Good morning and what a weekend...Some of you may have tagged on the Friday to take the full Thursday through Friday off for the holiday. Or todayday will be the height of the week and then comes the wind down...if it hasn't stated already.
As I was sitting here sipping some Tazo Passion iced tea, I was thinking about vacations and get aways and one in particular came to mind. It was a trip that we were taking up in Wisconsin. It was my husband, both daugters and I. We decided that we would try to locate where my fathes family came from. I never really got to know my father or his family because my parents split when I was a young girl. I knew that my grandparents lived on a dairy farm...I have pictures of me about 2 and 3 years old. One I am holding hay and feeding the cows with. Another I am sitting in the kitchen of their farm house holding a chicken. I had a couple of pictures of my grandparens and a select few of my father...but that was all.
When you are small, it is a difficult enough of a challenge to not have both parents in your life and even more difficult when they won't talk about the other side at all...well, let me reprase that....they spoke terribly of my father.
Well, as time goes on, you sort of become used to not having that other side of the family in your life...at least for me. But the day finally came when the questions began to cloud my head. It was the day I became pregnant with my first daughter. I had a complicated pregnancy and there were all these medical questions that I had no answers to. Only one side of my life was available. It was like being half adopted.
Well, the only thing I remembered about my grandparents was the town they lived it. We found it on a map...this was way before GPS' came into existence. When we got to the town...my husband just looked at me and said..." ok genius...now what?" I said..."Let's find the Catholic church. They were Catholic...It's a small town...maybe they knew them"... We found the one Catholic Church in town, I went into this small red brick building and asked whether they might have recognized the name or perhaps could look it up in their registry. The small woman we spoke to knew exactly who I was speaking of. They were friends and yes, they indeed were parishioners there. I explained that I was there hoping to find my roots. The sweet lady went and got a pen and wrote directions that would take me to the farm that was once my grandparents and she also gave me directions to the cemetery in which they were buried. We went to the cemetery first. Luckily, this was a very small town, with a very small cemetery. Between the four of us, we were able to locate the graves. I had bought some flowers and placed it on the graves and asked for forgiveness. I explained how sorry I was that it took so long for me to come to see them. We took some videos of the cemetery and graves and bid farewell. We got back into our car and off we went on another journey...only now it was to find the farm. It was my heritage...I wanted my girls to see where we all came from. The woman's directions were impeccable and we easily found it. We pulled up and once again, I got that look from my husband..."Now What? Have you seen enough? I told him no...and got out of the car. He opened his window and called out to me to see where I was going? I told him..."To ring the doorbell!" He thought I was insane, but he knows me well enough. He knew that nothing stops me when I get a notion in my head. So up to the door I marched, rang the doorbell and within a minute the large green door slowly opened and there stood a gentleman farmer...about 50 years old or so. I immediately explained to him who I was and what I was doing there. As fate would have it...the man knew my grandparents personally. I asked if he would mind us just peeking around the farm. The gentleman called over his wife and introduced the two of and explained who I was. I waved over to the car for the family to come in. The couple gave us a tour of the house...My grandparents home. He told us stories about how my grandparents first came there and how the land was all rocks. They first lived in a sidecar from a train, and my grandfather would gather rocks and set them to a side to clear the land for planting like he did in Poland, but the more rocks he dug up, the more that seemed to surface. Eventually, it was obvious to my grandfather that farming was not going to be an option and that he would have to go with dairy farming. What a story...They eventually built the barn and then the house came after. Barns were always much more important since that is where the money comes from. He allowed us to walk the farm and the dairy barn. My children got to feed the cows just like I did when I was young, standing on the same ground owned by my grandparents. It was pretty funny, at one point my eldest daughter was feeding a cow and she got pretty close and his prickly tongue came out and gave her a big wet lick on the side of her face. What a gift we received. Not to mention a belly laugh. She was not pleased!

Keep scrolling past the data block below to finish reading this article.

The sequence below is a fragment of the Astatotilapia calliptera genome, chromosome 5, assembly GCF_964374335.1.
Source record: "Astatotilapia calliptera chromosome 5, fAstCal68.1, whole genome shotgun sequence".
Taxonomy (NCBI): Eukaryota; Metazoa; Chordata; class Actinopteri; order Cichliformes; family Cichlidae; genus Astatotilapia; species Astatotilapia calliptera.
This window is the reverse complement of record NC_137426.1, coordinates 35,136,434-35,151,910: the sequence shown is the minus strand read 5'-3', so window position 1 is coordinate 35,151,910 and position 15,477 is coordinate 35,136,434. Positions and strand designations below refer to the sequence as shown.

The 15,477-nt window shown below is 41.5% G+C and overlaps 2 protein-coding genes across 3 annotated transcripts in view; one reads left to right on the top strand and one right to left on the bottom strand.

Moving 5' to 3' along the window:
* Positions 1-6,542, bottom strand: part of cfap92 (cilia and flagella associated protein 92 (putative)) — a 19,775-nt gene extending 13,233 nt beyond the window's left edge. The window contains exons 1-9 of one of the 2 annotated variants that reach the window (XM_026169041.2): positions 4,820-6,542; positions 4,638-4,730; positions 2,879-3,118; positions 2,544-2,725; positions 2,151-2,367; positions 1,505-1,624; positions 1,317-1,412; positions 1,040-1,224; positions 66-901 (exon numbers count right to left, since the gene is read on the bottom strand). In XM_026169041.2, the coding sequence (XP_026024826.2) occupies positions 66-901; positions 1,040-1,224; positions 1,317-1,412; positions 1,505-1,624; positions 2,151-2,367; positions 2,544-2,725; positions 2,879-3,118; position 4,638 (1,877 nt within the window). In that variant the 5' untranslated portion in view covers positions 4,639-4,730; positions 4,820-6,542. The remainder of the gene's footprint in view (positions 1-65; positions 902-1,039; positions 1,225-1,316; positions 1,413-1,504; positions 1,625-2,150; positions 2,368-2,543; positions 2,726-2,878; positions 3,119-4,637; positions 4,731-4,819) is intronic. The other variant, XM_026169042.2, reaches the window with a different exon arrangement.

Now you would think that having all those moments to treasure was amazing, but there is more to the story. the next farm over lived my Grandmother's Brother Jack. He was still living with his wife and son over next door. We couldn't believe how fortunate we were. I thanked the man and woman and we got back into the car, drove down the road a piece to the next farm and once again, I got out, went to the door and rang the bell. When my Great Aunt Sylvia came to the door. There were all these hugs and kisses and she couldn't wait to tell my great Uncle Jack. Funny story they told us about him was his name was Aloysius, but the nuns in school didn't know how to spell it and so they just called him Jack and that name jut seemed to take. We spent the day touring the farm, We looked through family pictures and documents. It was a treasure hunt that had turned into the mother-load. I couldn't believe how a random trip turned out so well. We kept in touch for many years after that. I was sad to know that my Grandparents farm had been sold. Their farm and my Great uncles farms were the only two farms that backed up against the National Forest. It was a spectacular sight. Years, have gone by, everyone is gone now. But my the memory still lives on. A memory of who and what I am. the farming background that is in my DNA. Why I love to garden and dig in God's green earth. I have the videos and pictures that will be passed down through the generations. It was just so sad that vendetta's get in the way of family. That families can be town apart, that grandparents are cast away by the sins of their son. That I never got to know the fullness of their lives. But whether we met in person or In spirit. We are family...no matter what the circumstances, and I will carry their story on and pass it along as long as am here to do so.